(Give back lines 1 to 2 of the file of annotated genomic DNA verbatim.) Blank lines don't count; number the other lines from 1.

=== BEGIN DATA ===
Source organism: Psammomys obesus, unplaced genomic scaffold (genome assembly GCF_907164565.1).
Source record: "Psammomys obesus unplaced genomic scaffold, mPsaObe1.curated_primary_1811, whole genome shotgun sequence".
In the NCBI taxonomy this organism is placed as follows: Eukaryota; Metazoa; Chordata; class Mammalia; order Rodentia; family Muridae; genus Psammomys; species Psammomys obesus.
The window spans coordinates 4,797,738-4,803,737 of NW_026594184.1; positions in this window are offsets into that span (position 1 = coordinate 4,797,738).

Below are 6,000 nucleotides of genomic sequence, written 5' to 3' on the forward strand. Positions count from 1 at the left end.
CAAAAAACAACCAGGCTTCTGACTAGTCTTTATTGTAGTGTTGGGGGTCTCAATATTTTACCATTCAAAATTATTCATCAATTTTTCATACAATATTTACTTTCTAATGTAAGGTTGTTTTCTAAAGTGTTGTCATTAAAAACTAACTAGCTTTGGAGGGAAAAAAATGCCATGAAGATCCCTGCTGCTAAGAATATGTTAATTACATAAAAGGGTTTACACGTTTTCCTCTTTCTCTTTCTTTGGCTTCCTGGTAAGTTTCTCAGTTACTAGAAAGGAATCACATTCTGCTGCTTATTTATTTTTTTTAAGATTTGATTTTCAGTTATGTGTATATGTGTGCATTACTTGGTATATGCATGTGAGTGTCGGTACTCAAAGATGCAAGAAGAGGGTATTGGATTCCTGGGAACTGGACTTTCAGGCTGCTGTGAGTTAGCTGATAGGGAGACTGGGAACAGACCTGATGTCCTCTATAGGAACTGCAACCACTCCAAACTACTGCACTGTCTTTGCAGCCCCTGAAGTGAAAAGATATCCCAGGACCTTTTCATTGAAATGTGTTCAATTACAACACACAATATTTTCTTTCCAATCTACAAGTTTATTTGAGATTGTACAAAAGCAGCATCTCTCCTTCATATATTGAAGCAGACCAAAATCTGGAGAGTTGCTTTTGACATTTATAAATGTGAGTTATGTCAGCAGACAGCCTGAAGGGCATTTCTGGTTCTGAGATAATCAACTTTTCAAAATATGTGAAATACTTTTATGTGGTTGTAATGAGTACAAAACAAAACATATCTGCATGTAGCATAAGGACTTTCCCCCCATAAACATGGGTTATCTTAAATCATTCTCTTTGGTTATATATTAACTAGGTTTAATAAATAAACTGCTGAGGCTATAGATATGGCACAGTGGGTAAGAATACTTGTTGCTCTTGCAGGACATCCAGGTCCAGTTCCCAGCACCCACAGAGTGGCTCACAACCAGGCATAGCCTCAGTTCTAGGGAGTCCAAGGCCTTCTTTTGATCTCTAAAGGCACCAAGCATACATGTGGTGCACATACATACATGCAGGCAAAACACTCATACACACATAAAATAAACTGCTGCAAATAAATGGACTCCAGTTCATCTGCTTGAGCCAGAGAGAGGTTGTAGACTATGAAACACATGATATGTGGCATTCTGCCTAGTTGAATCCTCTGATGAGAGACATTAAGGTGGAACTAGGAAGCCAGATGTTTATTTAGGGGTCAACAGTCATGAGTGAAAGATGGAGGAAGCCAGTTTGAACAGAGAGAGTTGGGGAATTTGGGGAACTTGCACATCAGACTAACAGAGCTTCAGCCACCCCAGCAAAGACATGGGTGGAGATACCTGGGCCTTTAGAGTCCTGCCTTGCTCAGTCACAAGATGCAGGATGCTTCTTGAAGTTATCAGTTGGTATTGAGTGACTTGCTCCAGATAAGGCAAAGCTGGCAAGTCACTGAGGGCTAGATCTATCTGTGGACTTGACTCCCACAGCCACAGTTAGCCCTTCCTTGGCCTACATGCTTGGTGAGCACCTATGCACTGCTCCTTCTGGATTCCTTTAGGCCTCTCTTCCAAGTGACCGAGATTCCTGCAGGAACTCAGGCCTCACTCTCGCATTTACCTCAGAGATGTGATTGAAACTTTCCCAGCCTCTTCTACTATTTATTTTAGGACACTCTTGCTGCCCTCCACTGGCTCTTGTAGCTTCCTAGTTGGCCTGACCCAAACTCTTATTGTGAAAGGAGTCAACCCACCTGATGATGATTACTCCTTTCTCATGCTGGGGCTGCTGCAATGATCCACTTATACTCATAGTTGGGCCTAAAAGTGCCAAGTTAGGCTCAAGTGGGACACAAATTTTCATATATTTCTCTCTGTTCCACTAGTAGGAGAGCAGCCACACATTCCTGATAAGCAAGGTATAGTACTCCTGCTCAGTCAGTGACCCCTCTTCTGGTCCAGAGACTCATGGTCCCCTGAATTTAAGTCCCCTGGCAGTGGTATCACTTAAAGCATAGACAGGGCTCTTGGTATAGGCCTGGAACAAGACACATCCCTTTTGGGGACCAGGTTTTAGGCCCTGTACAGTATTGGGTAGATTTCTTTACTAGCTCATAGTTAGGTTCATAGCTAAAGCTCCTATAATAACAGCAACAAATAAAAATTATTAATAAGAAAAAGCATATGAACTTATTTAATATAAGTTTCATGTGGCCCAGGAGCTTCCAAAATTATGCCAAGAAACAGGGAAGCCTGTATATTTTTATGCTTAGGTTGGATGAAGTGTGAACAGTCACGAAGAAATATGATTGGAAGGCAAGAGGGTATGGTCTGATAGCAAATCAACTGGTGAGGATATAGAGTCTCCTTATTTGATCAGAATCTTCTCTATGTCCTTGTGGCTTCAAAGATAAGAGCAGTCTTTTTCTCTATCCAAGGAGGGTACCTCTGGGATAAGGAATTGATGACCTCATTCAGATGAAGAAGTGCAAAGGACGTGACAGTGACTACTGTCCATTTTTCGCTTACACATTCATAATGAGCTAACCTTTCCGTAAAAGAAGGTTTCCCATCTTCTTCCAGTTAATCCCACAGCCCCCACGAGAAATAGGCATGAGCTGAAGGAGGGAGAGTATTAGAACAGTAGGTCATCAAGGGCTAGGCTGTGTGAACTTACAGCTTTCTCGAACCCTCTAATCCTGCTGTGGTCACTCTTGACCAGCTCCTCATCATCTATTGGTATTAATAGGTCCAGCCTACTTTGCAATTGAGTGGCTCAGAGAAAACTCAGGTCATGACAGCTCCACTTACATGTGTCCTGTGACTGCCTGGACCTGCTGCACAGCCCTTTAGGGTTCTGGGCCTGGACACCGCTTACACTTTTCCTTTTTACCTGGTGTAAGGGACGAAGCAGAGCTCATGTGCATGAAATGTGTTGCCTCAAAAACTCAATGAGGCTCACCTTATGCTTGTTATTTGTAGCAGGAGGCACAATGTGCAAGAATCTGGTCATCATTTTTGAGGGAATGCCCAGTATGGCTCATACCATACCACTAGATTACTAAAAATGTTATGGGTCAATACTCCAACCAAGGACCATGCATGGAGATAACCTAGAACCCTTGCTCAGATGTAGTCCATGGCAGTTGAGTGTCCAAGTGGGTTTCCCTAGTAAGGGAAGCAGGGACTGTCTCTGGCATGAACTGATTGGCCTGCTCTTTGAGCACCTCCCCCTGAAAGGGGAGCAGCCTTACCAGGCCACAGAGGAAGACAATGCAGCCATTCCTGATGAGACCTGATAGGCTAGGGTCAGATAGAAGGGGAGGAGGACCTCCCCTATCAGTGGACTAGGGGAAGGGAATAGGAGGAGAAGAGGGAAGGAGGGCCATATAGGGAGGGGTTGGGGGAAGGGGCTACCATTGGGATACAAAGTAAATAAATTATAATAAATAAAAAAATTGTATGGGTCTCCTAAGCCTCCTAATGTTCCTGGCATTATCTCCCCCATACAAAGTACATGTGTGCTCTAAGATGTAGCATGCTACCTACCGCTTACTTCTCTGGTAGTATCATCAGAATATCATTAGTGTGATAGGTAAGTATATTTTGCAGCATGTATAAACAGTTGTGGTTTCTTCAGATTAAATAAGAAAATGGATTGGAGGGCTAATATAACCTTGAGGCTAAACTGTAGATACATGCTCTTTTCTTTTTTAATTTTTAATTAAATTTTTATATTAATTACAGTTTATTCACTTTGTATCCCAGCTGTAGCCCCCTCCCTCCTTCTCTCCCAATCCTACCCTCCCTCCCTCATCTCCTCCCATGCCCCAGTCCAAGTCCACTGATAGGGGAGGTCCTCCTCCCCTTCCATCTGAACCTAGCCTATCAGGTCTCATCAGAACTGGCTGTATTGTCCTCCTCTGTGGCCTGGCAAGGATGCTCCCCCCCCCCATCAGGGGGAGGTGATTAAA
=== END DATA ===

Source organism: Psammomys obesus, unplaced genomic scaffold (genome assembly GCF_907164565.1).
Source record: "Psammomys obesus unplaced genomic scaffold, mPsaObe1.curated_primary_1811, whole genome shotgun sequence".